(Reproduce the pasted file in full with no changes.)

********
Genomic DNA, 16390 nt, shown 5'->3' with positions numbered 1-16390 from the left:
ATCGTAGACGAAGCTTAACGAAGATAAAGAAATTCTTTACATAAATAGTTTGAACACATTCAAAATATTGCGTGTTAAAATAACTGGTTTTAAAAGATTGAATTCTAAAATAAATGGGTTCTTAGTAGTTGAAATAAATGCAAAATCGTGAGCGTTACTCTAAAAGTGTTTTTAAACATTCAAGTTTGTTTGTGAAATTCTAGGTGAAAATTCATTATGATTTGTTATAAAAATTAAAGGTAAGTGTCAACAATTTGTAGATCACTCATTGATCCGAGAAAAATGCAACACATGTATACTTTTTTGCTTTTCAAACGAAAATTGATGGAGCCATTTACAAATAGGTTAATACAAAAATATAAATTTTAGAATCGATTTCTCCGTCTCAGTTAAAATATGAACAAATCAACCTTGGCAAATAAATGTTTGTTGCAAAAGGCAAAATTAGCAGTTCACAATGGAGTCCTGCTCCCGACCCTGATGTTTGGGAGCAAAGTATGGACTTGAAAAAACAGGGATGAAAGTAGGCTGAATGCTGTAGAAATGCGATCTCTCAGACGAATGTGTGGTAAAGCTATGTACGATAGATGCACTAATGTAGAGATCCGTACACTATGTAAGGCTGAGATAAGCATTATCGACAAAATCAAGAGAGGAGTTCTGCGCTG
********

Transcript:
Genomic DNA, 16390 nt, shown 5'->3' with positions numbered 1-16390 from the left:
ATCGTAGACGAAGCTTAACGAAGATAAAGAAATTCTTTACATAAATAGTTTGAACACATTCAAAATATTGCGTGTTAAAATAACTGGTTTTAAAAGATTGAATTCTAAAATAAATGGGTTCTTAGTAGTTGAAATAAATGCAAAATCGTGAGCGTTACTCTAAAAGTGTTTTTAAACATTCAAGTTTGTTTGTGAAATTCTAGGTGAAAATTCATTATGATTTGTTATAAAAATTAAAGGTAAGTGTCAACAATTTGTAGATCACTCATTGATCCGAGAAAAATGCAACACATGTATACTTTTTTGCTTTTCAAACGAAAATTGATGGAGCCATTTACAAATAGGTTAATACAAAAATATAAATTTTAGAATCGATTTCTCCGTCTCAGTTAAAATATGAACAAATCAACCTTGGCAAATAAATGTTTGTTGCAAAAGGCAAAATTAGCAGTTCACAATGGAGTCCTGCTCCCGACCCTGATGTTTGGGAGCAAAGTATGGACTTGAAAAAACAGGGATGAAAGTAGGCTGAATGCTGTAGAAATGCGATCTCTCAGACGAATGTGTGGTAAAGCTATGTACGATAGATGCACTAATGTAGAGATCCGTACACTATGTAAGGCTGAGATAAGCATTATCGACAAAATCAAGAGAGGAGTTCTGCGCTG